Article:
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Hum Gene Ther. 2011 May;22(5):567-75. doi: 10.1089/hum.2010.140. Epub 2011 Mar 7.

AAV delivery of wild-type rhodopsin preserves retinal function in a mouse model of autosomal dominant retinitis pigmentosa.

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Department of Molecular Genetics and Microbiology, University of Florida, Gainesville, FL 32610, USA.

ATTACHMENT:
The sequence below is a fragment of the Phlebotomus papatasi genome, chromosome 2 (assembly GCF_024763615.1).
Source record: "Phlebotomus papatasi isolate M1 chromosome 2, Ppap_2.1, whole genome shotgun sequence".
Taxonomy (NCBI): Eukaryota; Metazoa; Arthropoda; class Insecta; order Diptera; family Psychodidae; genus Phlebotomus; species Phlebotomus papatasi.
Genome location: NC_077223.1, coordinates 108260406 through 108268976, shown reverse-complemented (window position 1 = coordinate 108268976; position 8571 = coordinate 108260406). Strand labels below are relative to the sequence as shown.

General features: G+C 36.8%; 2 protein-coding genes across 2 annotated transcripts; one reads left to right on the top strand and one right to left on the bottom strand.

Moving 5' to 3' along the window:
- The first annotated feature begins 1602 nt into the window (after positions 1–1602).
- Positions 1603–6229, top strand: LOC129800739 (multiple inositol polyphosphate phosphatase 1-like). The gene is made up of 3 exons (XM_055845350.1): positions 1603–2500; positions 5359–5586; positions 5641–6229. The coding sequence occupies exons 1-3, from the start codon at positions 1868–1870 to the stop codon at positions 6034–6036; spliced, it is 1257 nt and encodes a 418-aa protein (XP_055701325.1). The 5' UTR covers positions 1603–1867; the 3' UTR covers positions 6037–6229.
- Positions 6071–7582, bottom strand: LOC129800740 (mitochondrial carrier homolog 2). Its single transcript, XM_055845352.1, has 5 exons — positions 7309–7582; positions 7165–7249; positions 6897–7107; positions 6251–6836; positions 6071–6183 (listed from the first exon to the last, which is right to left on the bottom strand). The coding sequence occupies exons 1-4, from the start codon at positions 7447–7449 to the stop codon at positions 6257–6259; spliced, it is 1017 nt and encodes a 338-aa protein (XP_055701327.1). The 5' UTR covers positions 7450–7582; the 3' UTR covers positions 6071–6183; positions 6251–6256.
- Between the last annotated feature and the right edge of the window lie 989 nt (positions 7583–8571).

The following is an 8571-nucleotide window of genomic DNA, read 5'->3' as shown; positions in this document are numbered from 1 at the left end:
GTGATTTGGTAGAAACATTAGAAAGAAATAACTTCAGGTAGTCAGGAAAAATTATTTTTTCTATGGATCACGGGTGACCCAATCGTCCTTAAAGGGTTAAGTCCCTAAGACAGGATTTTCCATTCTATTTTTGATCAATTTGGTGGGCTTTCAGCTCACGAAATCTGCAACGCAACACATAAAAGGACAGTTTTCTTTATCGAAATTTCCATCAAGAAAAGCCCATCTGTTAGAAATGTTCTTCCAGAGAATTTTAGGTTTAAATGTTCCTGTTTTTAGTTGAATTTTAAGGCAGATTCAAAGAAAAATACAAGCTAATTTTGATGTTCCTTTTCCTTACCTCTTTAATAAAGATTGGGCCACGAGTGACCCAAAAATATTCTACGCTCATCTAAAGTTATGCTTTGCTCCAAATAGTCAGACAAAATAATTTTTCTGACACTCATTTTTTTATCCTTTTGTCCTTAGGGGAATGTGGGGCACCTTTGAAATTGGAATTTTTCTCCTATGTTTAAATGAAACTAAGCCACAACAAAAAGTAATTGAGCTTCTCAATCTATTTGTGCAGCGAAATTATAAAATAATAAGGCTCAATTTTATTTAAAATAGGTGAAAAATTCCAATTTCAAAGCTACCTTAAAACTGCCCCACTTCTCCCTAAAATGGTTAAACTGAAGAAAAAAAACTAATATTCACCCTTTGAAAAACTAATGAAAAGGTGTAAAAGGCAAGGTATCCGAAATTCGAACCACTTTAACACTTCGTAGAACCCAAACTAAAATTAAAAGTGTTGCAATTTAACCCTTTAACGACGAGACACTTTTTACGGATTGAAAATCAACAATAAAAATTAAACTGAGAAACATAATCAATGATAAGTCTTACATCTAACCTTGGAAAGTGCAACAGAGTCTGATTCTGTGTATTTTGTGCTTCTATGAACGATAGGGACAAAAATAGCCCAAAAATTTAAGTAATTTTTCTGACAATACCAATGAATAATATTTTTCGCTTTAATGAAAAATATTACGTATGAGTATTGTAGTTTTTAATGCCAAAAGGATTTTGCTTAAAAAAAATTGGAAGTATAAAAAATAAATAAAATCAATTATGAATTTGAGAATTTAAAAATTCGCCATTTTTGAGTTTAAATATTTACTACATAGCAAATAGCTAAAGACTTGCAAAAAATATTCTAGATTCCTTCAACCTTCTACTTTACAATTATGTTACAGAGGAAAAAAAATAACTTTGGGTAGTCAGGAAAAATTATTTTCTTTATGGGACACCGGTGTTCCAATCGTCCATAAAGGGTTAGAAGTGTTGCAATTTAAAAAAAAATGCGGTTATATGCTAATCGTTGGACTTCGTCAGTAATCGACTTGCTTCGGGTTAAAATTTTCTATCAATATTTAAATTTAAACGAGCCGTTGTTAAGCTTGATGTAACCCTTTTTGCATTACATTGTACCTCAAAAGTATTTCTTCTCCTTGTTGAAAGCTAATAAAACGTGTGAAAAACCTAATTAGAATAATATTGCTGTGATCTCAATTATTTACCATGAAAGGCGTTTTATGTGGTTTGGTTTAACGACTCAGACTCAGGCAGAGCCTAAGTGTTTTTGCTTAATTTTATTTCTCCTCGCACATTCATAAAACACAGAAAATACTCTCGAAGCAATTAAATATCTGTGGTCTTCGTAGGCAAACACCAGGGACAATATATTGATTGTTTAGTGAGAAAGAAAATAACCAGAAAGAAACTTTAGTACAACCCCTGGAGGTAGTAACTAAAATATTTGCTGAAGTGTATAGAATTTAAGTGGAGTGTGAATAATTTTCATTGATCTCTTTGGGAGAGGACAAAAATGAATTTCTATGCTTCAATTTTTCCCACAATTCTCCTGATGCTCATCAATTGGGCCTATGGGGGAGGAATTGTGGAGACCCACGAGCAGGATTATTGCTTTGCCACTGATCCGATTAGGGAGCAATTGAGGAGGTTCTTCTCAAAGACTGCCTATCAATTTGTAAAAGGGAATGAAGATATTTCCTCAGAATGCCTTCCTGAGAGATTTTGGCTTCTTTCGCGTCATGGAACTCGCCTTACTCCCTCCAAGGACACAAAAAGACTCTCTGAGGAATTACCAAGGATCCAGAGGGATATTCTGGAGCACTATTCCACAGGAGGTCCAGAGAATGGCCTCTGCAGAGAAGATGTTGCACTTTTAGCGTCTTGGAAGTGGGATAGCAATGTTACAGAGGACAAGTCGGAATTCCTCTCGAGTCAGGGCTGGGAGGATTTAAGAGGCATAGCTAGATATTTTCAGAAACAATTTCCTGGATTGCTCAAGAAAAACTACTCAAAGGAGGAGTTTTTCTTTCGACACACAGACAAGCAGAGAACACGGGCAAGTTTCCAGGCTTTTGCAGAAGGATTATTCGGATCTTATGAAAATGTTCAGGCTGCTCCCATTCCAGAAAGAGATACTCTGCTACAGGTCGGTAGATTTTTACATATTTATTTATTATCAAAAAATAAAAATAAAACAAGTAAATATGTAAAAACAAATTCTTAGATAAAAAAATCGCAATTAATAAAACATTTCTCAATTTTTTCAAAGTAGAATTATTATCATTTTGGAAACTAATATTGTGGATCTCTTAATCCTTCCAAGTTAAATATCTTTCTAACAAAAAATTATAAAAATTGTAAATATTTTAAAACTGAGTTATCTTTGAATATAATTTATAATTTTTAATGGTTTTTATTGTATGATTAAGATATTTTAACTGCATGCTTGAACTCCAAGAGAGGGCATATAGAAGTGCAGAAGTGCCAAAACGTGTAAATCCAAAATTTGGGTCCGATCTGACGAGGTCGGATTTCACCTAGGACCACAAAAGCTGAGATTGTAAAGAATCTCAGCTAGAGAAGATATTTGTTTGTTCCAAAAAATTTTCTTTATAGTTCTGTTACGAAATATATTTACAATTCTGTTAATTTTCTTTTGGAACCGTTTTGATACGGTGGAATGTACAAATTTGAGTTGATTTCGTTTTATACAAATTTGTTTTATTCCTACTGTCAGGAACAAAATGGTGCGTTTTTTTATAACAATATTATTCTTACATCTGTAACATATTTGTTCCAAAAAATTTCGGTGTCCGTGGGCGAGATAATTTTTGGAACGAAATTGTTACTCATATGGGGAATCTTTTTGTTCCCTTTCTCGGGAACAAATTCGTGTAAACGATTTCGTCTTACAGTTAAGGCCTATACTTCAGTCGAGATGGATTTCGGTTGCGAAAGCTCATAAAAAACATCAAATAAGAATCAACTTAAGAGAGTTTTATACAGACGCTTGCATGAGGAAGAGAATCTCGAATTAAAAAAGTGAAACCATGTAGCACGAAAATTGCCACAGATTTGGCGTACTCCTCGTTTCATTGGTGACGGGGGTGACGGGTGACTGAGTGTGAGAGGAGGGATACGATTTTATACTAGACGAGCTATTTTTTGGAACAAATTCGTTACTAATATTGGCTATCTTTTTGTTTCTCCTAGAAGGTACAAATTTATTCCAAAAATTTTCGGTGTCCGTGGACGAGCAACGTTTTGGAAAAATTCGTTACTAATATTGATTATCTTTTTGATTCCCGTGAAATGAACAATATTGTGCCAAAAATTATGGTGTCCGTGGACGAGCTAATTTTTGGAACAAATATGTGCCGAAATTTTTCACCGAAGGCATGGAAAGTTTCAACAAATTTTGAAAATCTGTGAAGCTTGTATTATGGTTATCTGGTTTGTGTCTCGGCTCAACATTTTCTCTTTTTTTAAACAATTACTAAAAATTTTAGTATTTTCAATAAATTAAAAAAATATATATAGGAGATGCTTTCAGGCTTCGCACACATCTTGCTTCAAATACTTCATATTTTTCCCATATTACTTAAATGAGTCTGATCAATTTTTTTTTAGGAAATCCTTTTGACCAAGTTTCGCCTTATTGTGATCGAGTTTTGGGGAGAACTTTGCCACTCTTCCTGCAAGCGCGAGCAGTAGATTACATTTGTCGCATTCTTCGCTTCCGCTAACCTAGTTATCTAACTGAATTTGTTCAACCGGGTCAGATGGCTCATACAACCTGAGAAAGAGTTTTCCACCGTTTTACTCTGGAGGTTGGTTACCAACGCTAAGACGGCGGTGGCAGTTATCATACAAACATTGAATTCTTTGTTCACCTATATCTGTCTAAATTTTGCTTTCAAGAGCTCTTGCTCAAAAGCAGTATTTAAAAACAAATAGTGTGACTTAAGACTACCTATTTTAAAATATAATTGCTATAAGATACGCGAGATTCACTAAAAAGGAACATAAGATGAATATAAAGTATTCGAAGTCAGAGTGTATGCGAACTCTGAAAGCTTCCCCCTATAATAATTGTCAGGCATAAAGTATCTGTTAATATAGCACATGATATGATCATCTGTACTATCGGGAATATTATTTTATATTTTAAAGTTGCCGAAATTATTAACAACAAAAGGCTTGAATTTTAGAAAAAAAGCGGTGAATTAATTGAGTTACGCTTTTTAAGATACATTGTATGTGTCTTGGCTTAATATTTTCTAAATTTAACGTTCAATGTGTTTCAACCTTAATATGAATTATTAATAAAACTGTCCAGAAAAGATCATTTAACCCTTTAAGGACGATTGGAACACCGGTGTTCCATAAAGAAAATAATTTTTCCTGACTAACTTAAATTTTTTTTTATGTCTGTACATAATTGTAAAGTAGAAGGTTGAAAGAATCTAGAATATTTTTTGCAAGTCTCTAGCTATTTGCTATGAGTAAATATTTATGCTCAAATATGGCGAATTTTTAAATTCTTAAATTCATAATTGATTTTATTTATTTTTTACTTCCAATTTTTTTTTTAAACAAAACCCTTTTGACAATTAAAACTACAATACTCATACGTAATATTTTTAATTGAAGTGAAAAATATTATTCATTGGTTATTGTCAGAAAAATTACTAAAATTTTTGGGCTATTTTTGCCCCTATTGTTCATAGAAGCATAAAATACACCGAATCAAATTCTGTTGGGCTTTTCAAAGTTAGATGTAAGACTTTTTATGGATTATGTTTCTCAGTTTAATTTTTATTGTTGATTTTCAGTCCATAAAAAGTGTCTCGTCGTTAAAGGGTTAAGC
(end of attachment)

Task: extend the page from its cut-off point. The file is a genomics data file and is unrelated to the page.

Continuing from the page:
Autosomal dominant retinitis pigmentosa (ADRP) is frequently caused by mutations in RHO, the gene for rod photoreceptor opsin. Earlier, a study on mice carrying mutated rhodopsin transgenes on either RHO + / +  or RHO + /- backgrounds suggested that the amount of wild-type rhodopsin affected survival of photoreceptors. Therefore, we treated P23H RHO transgenic mice with adeno-associated virus serotype 5 (AAV5) expressing a cDNA clone of the rhodopsin gene (RHO301) that expressed normal opsin from the mouse opsin promoter. Analysis of the electroretinogram (ERG) demonstrated that increased expression of RHO301 slowed the rate of retinal degeneration in P23H mice: at 6 months, a-wave amplitudes were increased by 100% and b-wave amplitudes by 79%. In contrast, nontransgenic mice injected with AAV5 RHO301 demonstrated a decrease in the ERG, confirming the damaging effect of rhodopsin overproduction in normal photoreceptors. In P23H mice, the increase in the ERG amplitudes was correlated with improvement of retinal structure: the thickness of the outer nuclear layer in RHO301-treated eyes was increased by 80% compared with control eyes. These findings suggest that the wild-type RHO gene can be delivered to rescue retinal degeneration in mice carrying a RHO mutation and that increased production of normal rhodopsin can suppress the effect of the mutated protein. These findings make it possible to treat ADRP caused by different mutations of RHO with the expression of wild-type RHO.

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